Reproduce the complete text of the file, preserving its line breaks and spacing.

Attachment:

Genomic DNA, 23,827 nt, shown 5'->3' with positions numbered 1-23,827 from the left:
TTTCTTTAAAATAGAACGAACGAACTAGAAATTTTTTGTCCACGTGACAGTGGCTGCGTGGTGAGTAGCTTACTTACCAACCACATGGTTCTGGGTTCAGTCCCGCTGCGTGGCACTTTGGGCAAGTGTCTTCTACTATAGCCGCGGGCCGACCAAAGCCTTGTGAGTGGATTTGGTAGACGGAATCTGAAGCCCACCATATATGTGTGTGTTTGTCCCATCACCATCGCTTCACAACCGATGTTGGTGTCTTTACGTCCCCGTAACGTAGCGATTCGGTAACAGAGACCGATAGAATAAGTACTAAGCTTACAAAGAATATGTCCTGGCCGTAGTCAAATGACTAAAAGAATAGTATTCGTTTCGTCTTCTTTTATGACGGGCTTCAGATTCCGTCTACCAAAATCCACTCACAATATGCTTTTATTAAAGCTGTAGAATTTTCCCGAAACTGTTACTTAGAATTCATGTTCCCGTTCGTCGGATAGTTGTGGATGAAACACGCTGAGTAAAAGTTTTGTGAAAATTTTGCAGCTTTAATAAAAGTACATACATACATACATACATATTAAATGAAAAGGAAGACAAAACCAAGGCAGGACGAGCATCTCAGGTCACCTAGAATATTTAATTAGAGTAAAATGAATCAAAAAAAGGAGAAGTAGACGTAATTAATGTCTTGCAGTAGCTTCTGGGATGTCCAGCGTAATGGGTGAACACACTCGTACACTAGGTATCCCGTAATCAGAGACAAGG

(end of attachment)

Genomic DNA, 23,827 nt, shown 5'->3' with positions numbered 1-23,827 from the left:
TTTCTTTAAAATAGAACGAACGAACTAGAAATTTTTTGTCCACGTGACAGTGGCTGCGTGGTGAGTAGCTTACTTACCAACCACATGGTTCTGGGTTCAGTCCCGCTGCGTGGCACTTTGGGCAAGTGTCTTCTACTATAGCCGCGGGCCGACCAAAGCCTTGTGAGTGGATTTGGTAGACGGAATCTGAAGCCCACCATATATGTGTGTGTTTGTCCCATCACCATCGCTTCACAACCGATGTTGGTGTCTTTACGTCCCCGTAACGTAGCGATTCGGTAACAGAGACCGATAGAATAAGTACTAAGCTTACAAAGAATATGTCCTGGCCGTAGTCAAATGACTAAAAGAATAGTATTCGTTTCGTCTTCTTTTATGACGGGCTTCAGATTCCGTCTACCAAAATCCACTCACAATATGCTTTTATTAAAGCTGTAGAATTTTCCCGAAACTGTTACTTAGAATTCATGTTCCCGTTCGTCGGATAGTTGTGGATGAAACACGCTGAGTAAAAGTTTTGTGAAAATTTTGCAGCTTTAATAAAAGTACATACATACATACATACATATTAAATGAAAAGGAAGACAAAACCAAGGCAGGACGAGCATCTCAGGTCACCTAGAATATTTAATTAGAGTAAAATGAATCAAAAAAAGGAGAAGTAGACGTAATTAATGTCTTGCAGTAGCTTCTGGGATGTCCAGCGTAATGGGTGAACACACTCGTACACTAGGTATCCCGTAATCAGAGACAAGG